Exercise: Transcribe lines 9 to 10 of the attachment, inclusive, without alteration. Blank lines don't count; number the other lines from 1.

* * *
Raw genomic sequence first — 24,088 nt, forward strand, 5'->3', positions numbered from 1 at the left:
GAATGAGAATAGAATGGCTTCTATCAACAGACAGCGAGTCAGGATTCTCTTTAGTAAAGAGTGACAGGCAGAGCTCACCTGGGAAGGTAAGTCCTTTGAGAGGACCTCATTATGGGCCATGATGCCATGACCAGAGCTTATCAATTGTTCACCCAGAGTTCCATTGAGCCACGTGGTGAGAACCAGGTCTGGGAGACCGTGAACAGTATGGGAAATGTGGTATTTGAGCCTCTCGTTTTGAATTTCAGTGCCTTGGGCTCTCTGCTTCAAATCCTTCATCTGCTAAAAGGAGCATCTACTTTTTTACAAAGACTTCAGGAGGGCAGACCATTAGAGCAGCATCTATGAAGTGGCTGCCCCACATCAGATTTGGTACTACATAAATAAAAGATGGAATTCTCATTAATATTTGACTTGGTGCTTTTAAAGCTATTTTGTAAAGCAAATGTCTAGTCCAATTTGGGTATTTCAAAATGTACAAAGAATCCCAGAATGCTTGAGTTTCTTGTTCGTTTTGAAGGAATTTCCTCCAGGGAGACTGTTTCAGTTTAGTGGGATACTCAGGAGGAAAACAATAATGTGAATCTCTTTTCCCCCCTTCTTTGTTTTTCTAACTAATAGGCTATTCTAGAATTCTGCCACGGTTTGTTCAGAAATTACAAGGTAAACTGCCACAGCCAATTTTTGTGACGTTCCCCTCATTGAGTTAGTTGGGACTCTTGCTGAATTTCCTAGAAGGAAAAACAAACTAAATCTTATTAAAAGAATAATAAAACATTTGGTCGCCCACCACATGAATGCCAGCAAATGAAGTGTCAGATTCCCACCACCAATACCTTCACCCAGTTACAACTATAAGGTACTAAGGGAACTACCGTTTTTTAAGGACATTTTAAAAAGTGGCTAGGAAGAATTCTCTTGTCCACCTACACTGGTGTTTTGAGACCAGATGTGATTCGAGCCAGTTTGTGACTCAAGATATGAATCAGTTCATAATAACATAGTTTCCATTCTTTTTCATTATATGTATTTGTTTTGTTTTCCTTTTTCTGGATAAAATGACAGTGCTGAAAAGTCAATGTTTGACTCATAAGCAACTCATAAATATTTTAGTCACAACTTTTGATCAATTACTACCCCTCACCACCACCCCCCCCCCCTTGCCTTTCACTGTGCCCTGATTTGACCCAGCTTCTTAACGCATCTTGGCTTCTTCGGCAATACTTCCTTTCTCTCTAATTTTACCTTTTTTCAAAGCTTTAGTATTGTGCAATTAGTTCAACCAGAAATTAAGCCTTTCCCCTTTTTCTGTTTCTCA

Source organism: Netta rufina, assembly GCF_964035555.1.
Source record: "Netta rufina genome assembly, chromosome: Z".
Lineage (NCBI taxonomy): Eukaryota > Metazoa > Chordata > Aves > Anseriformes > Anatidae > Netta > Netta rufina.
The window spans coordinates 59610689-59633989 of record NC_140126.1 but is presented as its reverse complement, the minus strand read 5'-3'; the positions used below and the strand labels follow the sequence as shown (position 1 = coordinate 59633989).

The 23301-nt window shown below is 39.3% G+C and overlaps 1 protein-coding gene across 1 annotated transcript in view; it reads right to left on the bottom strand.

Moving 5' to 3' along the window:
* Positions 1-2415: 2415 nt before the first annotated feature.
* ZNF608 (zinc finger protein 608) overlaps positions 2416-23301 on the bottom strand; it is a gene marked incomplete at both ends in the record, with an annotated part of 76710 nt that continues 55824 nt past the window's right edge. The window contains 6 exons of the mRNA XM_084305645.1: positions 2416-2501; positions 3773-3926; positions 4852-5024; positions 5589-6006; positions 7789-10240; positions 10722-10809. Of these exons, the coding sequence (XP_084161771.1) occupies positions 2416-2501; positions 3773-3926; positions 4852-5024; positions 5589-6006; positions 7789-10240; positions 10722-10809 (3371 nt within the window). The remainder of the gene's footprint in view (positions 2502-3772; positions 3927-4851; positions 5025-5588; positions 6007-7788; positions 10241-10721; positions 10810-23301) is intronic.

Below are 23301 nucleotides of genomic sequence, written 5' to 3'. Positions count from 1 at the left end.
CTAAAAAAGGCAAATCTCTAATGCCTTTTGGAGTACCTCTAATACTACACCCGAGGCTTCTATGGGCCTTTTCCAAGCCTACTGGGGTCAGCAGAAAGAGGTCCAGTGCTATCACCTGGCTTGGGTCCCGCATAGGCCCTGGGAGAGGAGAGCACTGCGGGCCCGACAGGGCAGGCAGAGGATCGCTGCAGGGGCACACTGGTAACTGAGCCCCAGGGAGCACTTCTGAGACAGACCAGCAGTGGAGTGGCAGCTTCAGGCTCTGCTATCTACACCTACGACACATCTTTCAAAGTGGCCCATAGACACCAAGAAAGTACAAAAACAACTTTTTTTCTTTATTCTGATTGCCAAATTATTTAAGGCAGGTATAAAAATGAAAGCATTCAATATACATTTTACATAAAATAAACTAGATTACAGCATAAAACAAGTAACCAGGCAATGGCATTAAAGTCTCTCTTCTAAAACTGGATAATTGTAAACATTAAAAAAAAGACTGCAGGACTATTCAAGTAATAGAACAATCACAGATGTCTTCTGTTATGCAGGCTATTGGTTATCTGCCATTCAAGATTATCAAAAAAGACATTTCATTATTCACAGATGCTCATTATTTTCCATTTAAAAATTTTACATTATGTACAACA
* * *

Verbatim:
* Positions 1-2415: 2415 nt before the first annotated feature.
* ZNF608 (zinc finger protein 608) overlaps positions 2416-23301 on the bottom strand; it is a gene marked incomplete at both ends in the record, with an annotated part of 76710 nt that continues 55824 nt past the window's right edge. The window contains 6 exons of the mRNA XM_084305645.1: positions 2416-2501; positions 3773-3926; positions 4852-5024; positions 5589-6006; positions 7789-10240; positions 10722-10809. Of these exons, the coding sequence (XP_084161771.1) occupies positions 2416-2501; positions 3773-3926; positions 4852-5024; positions 5589-6006; positions 7789-10240; positions 10722-10809 (3371 nt within the window). The remainder of the gene's footprint in view (positions 2502-3772; positions 3927-4851; positions 5025-5588; positions 6007-7788; positions 10241-10721; positions 10810-23301) is intronic.